A limitation of the study is the use of self-report and telephone sampling methods. Furthermore, in the sample the overall unemployment rate was below 3%, lower than the official unemployment rate for South Australia. It could be that those unemployed did not have a telephone, or they may have refused to participate in the study. It should also be noted that assessment of unemployment was limited to one self-reported question in the surveillance system compared with a more comprehensive assessment undertaken by Australian Bureau of Statistics. Self-report and social desirability could result in respondents indicating home duties or retired rather than the socially unacceptable label of unemployed. There may also be other reasons for an underestimate of the level of mental health problems as the prevalence was based on doctor diagnosis and thus those that felt anxious, stressed or depressed and who had not visited a doctor would not be included in the estimate. Data linkages to utilisation of mental health services through Medicare may address some of these issues in future studies.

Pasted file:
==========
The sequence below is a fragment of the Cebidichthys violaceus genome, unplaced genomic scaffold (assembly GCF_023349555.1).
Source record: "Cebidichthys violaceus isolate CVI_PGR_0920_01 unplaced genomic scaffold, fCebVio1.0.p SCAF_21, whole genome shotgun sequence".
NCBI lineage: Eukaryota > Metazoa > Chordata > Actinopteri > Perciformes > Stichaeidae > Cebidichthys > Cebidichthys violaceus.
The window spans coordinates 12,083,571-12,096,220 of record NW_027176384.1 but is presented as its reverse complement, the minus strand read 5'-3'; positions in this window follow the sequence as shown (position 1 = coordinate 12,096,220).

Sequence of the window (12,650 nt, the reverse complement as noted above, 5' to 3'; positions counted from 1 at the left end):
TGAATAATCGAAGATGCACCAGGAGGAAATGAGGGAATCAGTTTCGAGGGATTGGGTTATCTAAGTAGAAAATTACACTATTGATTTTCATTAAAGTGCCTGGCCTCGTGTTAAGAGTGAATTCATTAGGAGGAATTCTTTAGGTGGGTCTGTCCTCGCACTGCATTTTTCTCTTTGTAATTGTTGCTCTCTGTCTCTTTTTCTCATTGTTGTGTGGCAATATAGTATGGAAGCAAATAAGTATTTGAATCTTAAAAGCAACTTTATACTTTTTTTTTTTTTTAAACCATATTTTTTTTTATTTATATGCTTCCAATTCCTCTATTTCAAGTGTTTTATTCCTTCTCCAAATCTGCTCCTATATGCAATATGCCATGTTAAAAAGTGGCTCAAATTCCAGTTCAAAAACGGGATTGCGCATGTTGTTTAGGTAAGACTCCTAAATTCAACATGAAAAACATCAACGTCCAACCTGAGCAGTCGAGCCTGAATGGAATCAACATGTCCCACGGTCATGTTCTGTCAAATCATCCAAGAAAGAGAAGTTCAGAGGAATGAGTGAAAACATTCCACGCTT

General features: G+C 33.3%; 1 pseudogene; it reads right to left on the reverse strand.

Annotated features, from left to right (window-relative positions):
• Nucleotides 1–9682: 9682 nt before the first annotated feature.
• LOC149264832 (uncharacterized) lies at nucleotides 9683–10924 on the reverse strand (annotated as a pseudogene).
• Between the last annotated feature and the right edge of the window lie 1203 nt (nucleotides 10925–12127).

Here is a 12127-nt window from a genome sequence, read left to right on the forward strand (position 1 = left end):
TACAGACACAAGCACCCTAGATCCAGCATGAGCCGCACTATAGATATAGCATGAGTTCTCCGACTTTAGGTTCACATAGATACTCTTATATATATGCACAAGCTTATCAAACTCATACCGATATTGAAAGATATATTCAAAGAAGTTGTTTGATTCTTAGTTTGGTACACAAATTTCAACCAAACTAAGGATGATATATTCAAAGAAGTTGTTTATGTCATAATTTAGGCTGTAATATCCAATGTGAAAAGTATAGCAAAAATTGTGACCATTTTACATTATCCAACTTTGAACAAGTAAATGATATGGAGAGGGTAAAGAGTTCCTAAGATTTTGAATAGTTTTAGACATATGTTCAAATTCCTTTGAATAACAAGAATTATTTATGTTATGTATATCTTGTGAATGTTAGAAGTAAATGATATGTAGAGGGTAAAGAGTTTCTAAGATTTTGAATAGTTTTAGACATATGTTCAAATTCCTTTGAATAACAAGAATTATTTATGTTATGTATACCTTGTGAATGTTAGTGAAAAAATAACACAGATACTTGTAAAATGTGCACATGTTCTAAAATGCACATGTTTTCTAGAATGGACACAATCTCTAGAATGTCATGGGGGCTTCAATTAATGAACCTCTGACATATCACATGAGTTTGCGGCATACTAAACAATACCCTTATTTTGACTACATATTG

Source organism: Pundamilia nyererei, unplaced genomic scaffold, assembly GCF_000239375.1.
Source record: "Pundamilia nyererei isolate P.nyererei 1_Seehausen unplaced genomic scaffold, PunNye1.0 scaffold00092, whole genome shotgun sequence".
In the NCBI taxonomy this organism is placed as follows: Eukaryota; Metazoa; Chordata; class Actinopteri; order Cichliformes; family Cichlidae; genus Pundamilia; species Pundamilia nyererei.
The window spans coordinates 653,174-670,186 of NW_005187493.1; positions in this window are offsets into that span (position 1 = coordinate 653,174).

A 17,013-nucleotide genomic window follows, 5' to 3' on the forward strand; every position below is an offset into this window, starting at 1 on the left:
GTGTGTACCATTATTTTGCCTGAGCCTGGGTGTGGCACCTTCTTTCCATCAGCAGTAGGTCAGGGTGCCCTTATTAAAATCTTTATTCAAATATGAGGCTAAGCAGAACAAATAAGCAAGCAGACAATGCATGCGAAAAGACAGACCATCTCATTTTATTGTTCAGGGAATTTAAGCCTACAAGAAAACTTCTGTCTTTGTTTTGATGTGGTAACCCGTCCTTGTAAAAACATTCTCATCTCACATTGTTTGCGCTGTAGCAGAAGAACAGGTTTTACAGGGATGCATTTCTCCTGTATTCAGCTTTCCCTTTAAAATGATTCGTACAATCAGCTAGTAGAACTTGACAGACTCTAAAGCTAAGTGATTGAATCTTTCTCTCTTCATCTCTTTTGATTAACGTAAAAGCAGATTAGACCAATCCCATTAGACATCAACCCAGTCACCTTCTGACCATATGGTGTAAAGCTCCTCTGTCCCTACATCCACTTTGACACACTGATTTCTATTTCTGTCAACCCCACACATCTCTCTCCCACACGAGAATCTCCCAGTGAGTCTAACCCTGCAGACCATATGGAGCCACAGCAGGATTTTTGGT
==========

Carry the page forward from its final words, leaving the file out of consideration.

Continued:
The value of a surveillance system is that the system must provide timely information on the prevalence of conditions and/or risk and protective factors and be capable of detecting emerging trends. The system needs to identify high-risk populations and evaluate and monitor changes over time. In addition, a surveillance systems needs to be able to provide evidence-based information needed by policy makers, planners and health promoters to make appropriate, timely and efficient evidence-based decisions. An important component of evidence-based decision-making is the timely dissemination of the information to the decision-makers. The ongoing nature of the system allows the impact of events, such as the GFC, to be examined over time. Health problems affect human lives and data that explain, alter, inform or educate changes should be available as soon as possible. Based on the use of the South Australian surveillance system, the present results indicate that during the GFC, there has been no significant deterioration in measures of mental health in South Australian adults although certain sub groups of the population need careful observation. The current study supports the feasibility and need for surveillance of population mental health. It also points out the value of the surveillance in other places and for other purposes such as the monitoring of population mental health after policy changes in education or other relevant community or national sectors.